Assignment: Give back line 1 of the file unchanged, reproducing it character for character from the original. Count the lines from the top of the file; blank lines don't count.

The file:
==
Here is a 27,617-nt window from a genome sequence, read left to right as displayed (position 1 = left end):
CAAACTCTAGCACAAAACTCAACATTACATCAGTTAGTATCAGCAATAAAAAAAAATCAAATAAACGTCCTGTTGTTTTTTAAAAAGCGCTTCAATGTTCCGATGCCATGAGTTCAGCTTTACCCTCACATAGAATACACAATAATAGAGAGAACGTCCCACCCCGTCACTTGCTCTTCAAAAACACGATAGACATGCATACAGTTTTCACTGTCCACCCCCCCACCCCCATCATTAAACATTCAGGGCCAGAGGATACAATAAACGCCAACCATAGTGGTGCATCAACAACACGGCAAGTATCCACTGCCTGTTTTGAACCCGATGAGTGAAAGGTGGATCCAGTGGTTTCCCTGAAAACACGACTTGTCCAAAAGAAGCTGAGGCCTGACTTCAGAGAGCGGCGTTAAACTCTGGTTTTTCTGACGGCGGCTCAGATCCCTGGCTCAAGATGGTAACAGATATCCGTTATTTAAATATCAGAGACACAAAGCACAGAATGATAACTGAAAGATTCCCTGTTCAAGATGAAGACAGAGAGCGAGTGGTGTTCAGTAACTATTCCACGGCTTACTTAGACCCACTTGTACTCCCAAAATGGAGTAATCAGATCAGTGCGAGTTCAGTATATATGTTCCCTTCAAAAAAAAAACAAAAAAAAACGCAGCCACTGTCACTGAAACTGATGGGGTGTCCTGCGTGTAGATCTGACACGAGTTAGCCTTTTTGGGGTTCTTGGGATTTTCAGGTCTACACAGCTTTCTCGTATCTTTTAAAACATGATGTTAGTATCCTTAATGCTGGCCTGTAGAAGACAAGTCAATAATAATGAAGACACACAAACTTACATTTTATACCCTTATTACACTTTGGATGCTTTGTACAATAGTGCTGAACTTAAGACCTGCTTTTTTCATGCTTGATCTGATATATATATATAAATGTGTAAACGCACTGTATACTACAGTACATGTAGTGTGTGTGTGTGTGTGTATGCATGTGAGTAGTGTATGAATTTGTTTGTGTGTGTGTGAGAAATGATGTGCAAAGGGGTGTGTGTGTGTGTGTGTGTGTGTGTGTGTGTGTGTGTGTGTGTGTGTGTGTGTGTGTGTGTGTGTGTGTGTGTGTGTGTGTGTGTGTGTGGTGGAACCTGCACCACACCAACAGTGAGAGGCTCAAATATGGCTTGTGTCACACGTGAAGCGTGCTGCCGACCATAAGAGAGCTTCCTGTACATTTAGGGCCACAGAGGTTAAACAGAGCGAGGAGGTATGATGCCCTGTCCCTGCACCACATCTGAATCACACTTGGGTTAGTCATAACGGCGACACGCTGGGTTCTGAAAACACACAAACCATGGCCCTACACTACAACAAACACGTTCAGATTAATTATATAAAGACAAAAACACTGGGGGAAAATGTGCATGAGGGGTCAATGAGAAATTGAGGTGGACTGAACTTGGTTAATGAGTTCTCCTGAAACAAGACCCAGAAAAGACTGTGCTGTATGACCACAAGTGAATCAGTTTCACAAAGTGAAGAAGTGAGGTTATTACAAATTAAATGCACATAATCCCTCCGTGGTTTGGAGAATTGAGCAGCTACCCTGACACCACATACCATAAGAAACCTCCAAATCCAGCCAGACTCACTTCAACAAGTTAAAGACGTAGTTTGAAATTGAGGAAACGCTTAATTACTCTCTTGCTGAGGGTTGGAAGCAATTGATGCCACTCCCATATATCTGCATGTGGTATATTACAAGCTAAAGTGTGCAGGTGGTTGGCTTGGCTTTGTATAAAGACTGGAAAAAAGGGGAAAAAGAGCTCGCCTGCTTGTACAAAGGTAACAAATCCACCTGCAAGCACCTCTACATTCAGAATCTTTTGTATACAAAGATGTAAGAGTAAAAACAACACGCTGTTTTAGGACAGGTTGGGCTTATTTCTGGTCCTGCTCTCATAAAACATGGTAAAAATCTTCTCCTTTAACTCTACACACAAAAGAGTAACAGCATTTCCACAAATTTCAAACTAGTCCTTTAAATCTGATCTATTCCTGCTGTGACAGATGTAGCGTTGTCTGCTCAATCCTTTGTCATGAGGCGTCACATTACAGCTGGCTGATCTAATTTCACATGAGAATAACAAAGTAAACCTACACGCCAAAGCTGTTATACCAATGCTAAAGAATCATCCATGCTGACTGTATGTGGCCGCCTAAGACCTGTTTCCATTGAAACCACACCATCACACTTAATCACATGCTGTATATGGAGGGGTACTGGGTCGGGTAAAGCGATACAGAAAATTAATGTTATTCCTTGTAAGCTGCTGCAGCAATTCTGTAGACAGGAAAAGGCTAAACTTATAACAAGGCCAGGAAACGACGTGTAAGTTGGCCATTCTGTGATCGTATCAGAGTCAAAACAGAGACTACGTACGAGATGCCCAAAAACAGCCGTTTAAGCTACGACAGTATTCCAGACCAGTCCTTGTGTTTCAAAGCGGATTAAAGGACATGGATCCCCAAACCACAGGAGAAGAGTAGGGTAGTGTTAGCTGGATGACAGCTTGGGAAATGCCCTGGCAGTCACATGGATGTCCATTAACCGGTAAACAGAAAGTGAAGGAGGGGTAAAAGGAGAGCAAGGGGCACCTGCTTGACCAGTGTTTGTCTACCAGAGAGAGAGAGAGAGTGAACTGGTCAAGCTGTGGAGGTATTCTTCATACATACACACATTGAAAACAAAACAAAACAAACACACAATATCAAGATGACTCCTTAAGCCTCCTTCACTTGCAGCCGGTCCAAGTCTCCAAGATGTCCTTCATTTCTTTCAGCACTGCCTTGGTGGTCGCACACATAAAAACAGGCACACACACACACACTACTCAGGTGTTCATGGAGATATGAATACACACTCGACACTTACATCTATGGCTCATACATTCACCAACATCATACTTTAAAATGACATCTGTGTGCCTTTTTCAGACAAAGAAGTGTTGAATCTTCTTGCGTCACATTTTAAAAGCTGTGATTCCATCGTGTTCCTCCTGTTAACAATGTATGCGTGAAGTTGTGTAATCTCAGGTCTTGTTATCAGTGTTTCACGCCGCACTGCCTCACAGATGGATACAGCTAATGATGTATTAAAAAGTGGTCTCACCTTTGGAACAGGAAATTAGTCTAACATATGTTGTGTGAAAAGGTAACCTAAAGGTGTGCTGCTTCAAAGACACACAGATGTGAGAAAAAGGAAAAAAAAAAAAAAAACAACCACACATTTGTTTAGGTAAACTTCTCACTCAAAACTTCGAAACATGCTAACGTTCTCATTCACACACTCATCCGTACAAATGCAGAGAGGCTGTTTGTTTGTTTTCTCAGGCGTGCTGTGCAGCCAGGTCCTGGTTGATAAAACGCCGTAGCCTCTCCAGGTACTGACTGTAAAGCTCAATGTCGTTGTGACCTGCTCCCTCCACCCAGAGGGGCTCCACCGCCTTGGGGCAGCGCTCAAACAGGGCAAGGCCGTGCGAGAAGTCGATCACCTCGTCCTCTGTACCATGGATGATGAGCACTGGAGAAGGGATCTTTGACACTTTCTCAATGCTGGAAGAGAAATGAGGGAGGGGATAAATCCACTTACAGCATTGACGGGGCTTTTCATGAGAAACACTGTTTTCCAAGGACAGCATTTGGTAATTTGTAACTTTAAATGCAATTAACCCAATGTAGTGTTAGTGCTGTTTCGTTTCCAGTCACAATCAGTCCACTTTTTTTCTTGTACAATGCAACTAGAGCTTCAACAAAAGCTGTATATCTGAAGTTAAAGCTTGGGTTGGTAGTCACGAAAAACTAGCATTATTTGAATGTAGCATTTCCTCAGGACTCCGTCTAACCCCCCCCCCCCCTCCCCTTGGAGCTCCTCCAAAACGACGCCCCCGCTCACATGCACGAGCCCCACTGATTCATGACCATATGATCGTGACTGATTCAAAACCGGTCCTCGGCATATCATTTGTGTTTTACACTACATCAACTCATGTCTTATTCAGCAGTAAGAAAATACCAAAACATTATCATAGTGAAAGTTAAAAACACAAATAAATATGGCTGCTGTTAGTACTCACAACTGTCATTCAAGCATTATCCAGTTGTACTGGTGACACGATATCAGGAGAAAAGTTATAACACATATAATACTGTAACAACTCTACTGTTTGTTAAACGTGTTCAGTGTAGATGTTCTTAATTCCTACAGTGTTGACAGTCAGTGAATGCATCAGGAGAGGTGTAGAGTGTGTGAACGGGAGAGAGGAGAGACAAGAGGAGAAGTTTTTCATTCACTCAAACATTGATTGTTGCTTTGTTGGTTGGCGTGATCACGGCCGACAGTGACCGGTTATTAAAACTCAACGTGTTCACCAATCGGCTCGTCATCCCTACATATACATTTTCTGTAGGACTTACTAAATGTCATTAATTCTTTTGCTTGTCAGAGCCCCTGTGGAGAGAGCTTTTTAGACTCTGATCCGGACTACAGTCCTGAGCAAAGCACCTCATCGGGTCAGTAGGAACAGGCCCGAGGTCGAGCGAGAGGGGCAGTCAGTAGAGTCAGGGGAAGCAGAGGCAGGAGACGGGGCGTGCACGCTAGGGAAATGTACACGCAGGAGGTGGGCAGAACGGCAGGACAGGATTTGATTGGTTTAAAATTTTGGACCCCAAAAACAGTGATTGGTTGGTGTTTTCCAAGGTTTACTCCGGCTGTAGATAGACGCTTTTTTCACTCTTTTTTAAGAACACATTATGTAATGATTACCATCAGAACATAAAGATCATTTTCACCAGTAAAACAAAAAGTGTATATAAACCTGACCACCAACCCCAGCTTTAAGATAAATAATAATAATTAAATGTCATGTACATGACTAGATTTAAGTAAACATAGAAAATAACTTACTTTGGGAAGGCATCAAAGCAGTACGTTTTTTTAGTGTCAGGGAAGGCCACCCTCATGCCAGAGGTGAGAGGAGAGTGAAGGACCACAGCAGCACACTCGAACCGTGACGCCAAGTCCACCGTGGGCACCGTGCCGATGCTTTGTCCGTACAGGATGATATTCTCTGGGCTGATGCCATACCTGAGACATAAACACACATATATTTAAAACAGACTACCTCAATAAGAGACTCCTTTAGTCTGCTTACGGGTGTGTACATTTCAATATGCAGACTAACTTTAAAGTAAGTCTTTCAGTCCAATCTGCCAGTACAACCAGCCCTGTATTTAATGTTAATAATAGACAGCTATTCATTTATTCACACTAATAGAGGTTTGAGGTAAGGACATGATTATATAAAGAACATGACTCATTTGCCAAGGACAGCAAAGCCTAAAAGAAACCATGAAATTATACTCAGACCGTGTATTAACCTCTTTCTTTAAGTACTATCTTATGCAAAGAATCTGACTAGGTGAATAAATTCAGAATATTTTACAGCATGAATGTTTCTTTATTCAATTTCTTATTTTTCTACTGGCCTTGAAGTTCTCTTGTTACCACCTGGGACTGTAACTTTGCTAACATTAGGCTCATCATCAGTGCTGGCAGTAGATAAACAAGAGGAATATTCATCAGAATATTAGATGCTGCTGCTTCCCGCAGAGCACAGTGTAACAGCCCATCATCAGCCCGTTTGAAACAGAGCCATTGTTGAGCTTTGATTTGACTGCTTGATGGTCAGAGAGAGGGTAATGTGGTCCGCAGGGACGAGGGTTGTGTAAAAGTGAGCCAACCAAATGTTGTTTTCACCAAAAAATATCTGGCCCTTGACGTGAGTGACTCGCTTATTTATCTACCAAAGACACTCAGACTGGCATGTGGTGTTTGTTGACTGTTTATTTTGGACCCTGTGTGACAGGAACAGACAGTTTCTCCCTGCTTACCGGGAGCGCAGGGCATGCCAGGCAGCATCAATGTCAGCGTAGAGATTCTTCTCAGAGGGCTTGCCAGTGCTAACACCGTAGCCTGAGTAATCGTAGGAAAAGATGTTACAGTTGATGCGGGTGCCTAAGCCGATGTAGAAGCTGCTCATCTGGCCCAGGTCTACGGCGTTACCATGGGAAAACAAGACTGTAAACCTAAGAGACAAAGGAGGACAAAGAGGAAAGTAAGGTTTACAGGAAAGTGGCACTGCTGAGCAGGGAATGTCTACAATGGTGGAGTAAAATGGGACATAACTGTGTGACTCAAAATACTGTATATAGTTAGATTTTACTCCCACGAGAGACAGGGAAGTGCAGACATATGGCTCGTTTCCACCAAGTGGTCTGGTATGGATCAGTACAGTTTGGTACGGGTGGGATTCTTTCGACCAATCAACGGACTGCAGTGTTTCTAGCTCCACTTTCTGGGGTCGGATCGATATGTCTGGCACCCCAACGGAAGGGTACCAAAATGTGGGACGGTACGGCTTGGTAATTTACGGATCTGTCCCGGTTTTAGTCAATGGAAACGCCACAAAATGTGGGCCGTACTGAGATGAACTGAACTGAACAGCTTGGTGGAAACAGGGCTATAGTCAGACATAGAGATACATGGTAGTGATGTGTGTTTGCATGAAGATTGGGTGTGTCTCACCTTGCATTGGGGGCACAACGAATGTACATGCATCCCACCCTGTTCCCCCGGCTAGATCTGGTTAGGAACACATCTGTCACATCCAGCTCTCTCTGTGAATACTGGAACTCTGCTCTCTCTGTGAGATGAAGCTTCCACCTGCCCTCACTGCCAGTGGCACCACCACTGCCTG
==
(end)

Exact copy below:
Here is a 27,617-nt window from a genome sequence, read left to right as displayed (position 1 = left end):